Agave Blues

Ruthie Marlenée. Touchpoint, $15.99 trade paper (264p) ISBN 978-1-952816-87-1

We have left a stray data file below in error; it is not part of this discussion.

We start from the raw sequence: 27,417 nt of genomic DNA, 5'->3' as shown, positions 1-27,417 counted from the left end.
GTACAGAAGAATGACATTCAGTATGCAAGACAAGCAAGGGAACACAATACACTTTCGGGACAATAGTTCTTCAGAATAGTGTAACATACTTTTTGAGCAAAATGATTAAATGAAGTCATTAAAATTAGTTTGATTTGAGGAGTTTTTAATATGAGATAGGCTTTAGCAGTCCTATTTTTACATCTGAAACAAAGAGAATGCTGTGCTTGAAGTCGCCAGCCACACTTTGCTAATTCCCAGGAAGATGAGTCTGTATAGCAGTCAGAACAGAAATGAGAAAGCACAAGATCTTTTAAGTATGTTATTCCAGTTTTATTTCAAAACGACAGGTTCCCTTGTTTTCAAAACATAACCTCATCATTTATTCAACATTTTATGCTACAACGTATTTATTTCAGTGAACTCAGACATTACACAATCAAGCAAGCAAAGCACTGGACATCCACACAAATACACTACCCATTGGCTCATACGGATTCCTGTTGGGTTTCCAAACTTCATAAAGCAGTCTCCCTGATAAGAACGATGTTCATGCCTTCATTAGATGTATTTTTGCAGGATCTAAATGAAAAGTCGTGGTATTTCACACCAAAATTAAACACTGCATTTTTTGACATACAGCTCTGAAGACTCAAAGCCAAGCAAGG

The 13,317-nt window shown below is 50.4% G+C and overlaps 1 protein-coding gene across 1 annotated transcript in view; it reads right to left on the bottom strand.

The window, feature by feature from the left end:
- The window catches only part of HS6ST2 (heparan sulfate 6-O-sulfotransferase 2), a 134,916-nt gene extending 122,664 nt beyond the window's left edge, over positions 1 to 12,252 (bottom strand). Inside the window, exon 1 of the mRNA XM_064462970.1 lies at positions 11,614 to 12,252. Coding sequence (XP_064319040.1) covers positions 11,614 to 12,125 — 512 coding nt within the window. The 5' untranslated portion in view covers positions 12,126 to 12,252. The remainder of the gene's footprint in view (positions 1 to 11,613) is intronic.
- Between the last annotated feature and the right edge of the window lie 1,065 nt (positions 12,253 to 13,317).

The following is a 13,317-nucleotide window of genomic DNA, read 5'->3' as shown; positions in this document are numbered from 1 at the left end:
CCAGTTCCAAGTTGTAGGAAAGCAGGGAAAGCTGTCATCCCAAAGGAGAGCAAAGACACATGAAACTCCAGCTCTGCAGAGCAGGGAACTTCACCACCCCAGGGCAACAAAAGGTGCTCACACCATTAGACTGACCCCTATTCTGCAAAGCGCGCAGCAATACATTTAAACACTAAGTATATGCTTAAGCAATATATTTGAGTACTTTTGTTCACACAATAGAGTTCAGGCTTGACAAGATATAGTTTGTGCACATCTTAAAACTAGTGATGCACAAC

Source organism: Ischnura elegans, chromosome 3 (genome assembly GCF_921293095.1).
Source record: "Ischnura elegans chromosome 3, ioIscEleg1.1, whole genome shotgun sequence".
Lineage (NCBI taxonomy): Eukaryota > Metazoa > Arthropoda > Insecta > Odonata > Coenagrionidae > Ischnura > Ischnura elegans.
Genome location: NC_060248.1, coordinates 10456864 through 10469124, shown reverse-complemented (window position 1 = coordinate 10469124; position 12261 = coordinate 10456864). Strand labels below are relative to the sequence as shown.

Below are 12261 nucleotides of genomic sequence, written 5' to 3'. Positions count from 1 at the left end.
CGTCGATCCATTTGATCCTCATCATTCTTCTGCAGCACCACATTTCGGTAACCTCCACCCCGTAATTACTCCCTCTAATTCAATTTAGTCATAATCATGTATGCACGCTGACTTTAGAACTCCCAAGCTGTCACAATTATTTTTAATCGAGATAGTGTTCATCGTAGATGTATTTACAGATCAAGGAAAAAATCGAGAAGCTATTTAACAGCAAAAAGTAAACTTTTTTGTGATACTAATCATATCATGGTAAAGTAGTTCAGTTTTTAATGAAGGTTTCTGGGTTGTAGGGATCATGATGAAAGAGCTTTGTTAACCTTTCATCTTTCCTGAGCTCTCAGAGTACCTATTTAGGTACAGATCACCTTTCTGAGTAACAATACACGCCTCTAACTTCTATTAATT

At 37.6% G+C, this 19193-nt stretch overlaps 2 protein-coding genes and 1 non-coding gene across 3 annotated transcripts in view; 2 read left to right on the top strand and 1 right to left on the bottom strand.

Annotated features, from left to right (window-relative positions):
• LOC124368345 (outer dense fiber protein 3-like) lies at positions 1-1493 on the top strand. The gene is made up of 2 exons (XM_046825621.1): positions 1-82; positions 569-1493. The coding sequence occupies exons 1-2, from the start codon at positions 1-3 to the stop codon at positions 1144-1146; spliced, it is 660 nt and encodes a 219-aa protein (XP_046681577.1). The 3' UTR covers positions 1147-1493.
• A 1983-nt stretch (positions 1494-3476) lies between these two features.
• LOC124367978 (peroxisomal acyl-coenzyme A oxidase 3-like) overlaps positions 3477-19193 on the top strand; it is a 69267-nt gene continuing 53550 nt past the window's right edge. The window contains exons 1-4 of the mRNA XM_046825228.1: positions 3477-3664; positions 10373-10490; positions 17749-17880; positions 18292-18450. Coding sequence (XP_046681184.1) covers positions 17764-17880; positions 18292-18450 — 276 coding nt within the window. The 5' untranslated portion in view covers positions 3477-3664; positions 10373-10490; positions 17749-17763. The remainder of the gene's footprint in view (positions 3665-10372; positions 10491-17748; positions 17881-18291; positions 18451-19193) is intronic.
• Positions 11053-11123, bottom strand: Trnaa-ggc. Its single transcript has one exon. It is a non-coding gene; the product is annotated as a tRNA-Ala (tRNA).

Marlenée (Isabela’s Island) wraps a touching mother-daughter reconciliation in a freewheeling road trip narrative. Los Angeles attorney Maya Miller has her hands full with her prickly daughter, Lily, so a call from a Mexican morgue to identify her father Joaquin Hidalgo’s corpse is the last thing she needs. Maya’s mother had whisked her away from her alcoholic father when she was 10, and the mother and daughter rarely looked back. Partly to escape the chaos of her life and partly to see Lily, who studies at the University of Guadalajara, Maya sets off for Mexico, but the trip triggers vivid childhood memories of Papa, particularly one in which he tells Maya that he’s Pancho Villa’s son. Marlenee’s fanciful yarn has more than a whiff of Cervantes, as Maya uncovers rich aspects of her heritage at every way station. In one of many coincidental but appealing anecdotes, she encounters a man painting in a field who remembers her. Meanwhile, the Pancho Villa question finally gets a definitive answer, and Maya reconnects with a childhood love. It can be a bit sentimental, but on the whole Marlenée keeps up a wondrous, life-affirming ambience. This has the feel of a Hallmark movie, but one of the better ones. (Feb.)
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